Oct 2-5, 2011, Hilton Bonaventure Hotel
Français Contact Us
Organized by:
Thanks to our Sponsors:

Conference General Plenary


See World Gold Plenary details here!

What’s next for the Metallurgy and Materials Community? The organizing committee has decided to dedicate joint plenary sessions which will highlight the future of metallurgy and materials technology which will derive from the core technical themes of the conference. Plenary topics include:

Speakers include:

CIM Past President: Chris Twigge-Molecey, Hatch

Global Challenges of the Mining Industry

Global growth, particularly driven by China, is putting tremendous stress on the minerals and metals supply chain. Demand for urban infrastructure and housing, consumer goods and electronics requires materials that can only be derived from mining. A basic expectation for Canadian mining companies working around the world is to exceed the appropriate international safety, social and environmental norms and to properly engage with local stakeholders, while returning a suitable profit to shareholders.

Managing risk associated with climate change, political instability and venal governments adds further challenges to the normal range of geological, technical, human and market risks. In his presentation "The mining Industry's Global Challenge" Chris Twigge-Molecey will provide insight into the leadership and innovation being demonstrated by the Canadian Mining industry on this dynamic global landscape.
View video: http://youtu.be/o0QpIkRFzpY


President: Jean Simon, Rio Tinto, Primary Metal - North America

Presentation Title Currently Not Available


Abstract currently not available.










Senior Director NRU Operations: David Cox, AECL

NRU Vessel Repair Project

In May 2009, following a Class 4 power outage that affected most of Eastern Ontario, including the Chalk River Laboratories site, Atomic Energy of Canada Limited (AECL) announced to its various stakeholders that a small heavy-water leak in the NRU reactor had been detected during routine monitoring while the reactor was being readied for return to service. Over the next 15 months AECL located, inspected, repaired and returned the NRU reactor to service. This presentation will focus on the extensive efforts required to support the unique activities associated with reactor vessel inspection and repair including initial assessment, repair site challenges, repair preparation and finally repair execution. Specifics to be included in the presentation include: Initial leak search and assessment of the vessel condition through the use of specialized tooling and non-destructive evaluation which resulted in one of the largest single NDE inspection campaigns ever carried out in the nuclear industry. Specifics related to the challenges of executing a repair through 12 cm access ports at a distance of nine meters including the development of the specialized tooling. The importance of development of repair techniques through mock up testing to perform welding repairs on a thin wall aluminium vessel and the measures taken and engineering challenges overcome to achieve a successful repair. The final repair process, including site preparation, weld execution and final NDE inspection techniques.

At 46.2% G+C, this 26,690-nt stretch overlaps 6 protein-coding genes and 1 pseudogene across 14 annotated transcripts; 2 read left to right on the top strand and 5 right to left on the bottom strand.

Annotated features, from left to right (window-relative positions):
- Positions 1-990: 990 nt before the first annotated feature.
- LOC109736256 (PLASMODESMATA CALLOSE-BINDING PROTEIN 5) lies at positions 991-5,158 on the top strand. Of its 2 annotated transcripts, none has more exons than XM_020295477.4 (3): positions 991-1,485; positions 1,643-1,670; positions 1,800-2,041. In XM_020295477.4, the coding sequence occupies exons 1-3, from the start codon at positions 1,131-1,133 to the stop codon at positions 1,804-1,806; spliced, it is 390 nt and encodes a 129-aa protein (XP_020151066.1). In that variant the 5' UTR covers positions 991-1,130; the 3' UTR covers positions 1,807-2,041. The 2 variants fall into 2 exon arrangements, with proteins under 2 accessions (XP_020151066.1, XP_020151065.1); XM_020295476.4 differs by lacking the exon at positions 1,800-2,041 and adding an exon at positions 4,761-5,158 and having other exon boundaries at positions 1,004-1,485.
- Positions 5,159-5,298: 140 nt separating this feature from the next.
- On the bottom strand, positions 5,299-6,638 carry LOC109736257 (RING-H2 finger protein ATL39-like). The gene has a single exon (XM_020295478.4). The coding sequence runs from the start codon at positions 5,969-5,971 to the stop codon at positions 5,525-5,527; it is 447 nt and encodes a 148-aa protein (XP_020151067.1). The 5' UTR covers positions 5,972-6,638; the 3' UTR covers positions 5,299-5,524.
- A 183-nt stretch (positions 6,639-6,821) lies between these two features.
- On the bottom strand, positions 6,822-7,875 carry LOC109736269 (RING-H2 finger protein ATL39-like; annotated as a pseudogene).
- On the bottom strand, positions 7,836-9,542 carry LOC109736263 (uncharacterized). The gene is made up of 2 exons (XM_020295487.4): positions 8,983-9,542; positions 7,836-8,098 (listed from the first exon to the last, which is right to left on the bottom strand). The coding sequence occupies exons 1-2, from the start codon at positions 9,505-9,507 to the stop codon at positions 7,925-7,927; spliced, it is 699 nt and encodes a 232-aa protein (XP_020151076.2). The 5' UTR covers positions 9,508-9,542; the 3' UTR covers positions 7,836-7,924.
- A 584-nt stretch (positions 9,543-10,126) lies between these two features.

View video: http://youtu.be/DdU1KzslN6U


Fathi Habashi, Universite Laval

HISTORY OF COMs


The year 2011 marks the 50th Anniversary of Conference of Metallurgists organized by the Metallurgical Society of CIM. The Metallurgical Society was originally the Metallurgy Division of CIM. The name change took place in Kingston at the Sixth Conference of Metallurgists in 1967, the same year that Canada celebrated its Centennial. The change of name reflected the growing stature of the organization. The recommendation to organize a Metallurgy Division emanated from a group of metallurgists, in the Ottawa Branch of CIM in September 1944. This was approved at the CIM Annual General Meeting in Québec City on April 18, 1945. The sponsors hoped "to enhance the influence of the Institute by providing a medium whereby metallurgical members could more readily exchange the results of their professional work and discuss problems arising there from". This hope has certainly been fulfilled.


Senior Director Workforce Development: Barbara Kirby, Mining Industry Human Resources Council (MiHR)

Canadian Mining Credentials Program – Certification: Recognizing and Retaining Skills


This presentation will describe the Canadian Mining Credentials Program - a new nationally-recognized skills recognition and certification program for the mining industry. The latest research by the Mining Industry Human Resources (MiHR) Council estimates that between now and 2021 the industry will need to hire approximately 112,000 workers to both support growth in the industry and replace retiring workers. Almost 35,000 of these new hires will be required in skilled occupations that have up until had now lacked a national recognition system, including production miners, development miners, heavy equipment operators and mill operators. The presentation will also touch on the complex collaborative effort required to bring this program to fruition, key observations from the pilot sites and why the program forms an essential part of the industry strategy to address the looming labour shortage.